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The dollar in Uruguay continues its downward trend and is close to its lowest level in 2022

The dollar in Uruguay does not find a floor, and this Wednesday closed at US$39.161 in the wholesale market, in its fourth consecutive day of decline.

The daily fall was 0.31%, while this year, the dollar in Uruguay has fallen 12.38% against the peso, according to data from the Uruguayan Electronic Stock Exchange (Bolsa Electrónica de Valores del Uruguay).

After this latest downward streak, the dollar is threatening to enter the US$38 range and is close to its lowest nominal value of the year, when it closed at $39.074 on June 28.

The dollar value, which does not recover and positions the Uruguayan peso as the best-performing currency in Latin America during 2022, once again generated criticism from Uruguayan business people, who point out the loss of competitiveness due to the exchange rate.

In response, the Central Bank of Uruguay assures that the currency follows market fundamentals.

Uruguayan Peso. (Photo internet reproduction)
Uruguayan Peso. (Photo internet reproduction)


The Rural Federation, which gathers producers from different agricultural sectors, stated this week in a communiqué its “deep concern” about the exchange rate level in Uruguay and “its consequences” on the exporting sectors.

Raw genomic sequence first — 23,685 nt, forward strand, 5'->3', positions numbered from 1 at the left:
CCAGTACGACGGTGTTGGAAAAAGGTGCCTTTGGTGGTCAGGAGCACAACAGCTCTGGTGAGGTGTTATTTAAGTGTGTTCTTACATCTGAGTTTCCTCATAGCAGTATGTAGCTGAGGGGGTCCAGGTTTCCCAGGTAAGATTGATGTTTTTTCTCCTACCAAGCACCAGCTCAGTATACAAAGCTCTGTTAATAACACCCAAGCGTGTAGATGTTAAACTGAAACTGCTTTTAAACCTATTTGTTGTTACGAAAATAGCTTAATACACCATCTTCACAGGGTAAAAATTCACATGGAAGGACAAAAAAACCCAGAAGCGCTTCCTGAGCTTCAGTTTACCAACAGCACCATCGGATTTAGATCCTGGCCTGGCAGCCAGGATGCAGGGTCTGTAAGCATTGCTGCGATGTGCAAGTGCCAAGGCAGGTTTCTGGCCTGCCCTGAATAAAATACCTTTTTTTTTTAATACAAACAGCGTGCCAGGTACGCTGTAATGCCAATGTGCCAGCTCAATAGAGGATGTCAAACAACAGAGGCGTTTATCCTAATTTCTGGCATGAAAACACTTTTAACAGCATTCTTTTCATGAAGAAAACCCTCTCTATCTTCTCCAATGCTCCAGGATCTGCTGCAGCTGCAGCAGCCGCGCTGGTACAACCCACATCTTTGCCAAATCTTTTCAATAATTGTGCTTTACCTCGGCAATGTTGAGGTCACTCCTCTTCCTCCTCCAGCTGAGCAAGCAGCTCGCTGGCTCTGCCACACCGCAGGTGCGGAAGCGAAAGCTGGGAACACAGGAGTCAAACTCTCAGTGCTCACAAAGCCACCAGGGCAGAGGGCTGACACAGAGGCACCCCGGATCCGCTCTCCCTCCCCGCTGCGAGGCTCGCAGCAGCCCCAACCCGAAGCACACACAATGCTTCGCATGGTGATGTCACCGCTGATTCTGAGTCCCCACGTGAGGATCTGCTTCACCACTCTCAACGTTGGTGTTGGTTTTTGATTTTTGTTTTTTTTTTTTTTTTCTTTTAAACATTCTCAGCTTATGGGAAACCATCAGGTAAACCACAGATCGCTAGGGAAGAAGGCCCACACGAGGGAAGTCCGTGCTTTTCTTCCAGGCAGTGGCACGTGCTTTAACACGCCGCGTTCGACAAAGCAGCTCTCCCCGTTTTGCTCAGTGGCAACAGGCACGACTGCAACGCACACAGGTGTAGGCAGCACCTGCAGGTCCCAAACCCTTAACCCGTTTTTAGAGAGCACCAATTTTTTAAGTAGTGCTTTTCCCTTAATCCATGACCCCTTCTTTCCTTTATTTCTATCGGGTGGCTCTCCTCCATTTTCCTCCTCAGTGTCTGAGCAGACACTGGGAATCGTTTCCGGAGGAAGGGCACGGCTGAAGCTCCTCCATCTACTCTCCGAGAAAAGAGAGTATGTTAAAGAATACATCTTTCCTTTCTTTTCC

“The inflation in dollars that has been generated for some time, at times overcome thanks to the good international prices we had, is causing negative consequences in the companies of the sector that will surely determine job losses, lower investment, and consequently will affect the economic growth of the country”, added the Rural Federation.

The organization acknowledged the government’s concern for controlling inflation but pointed out as “difficult to understand” the current level of the dollar, which affects competitiveness with the region and other areas.

While the dollar fell by more than 12% during the year, the agricultural sector points out the so-called “inflation in dollars” as the sum of the advance of the peso and local inflation, which in the 12 months ended October was 9.05%.

The Confederation of Business Chambers, which brings together unions from different sectors, is also following the issue.

As reported this Thursday by the weekly Búsqueda, a preliminary document to be presented in December points out “concern for the process of incipient exchange rate backwardness,” which produces “strong sectorial asymmetries”.

For most of the year, the Uruguayan peso has followed the strengthening trend of the Brazilian real, the leading regional exchange market.

In addition, the exchange rate was influenced by an increased inflow of foreign currency from record exports of goods, which the government estimates will exceed US$14.5 billion this year.

BCU president Diego Labat was asked during a press conference about the dollar level this Tuesday.

“Uruguay has a free-floating system, and today the exchange rate responds to market supply and demand,” said the head of the regulator.

Cross-examined whether the BCU was analyzing any intervention in the market, Labat emphasized that Uruguay manages a free-floating system.

“I think there is no doubt that free-floating is the best system that Uruguay can have and that any small country with an open economy can have,” he said afterward.

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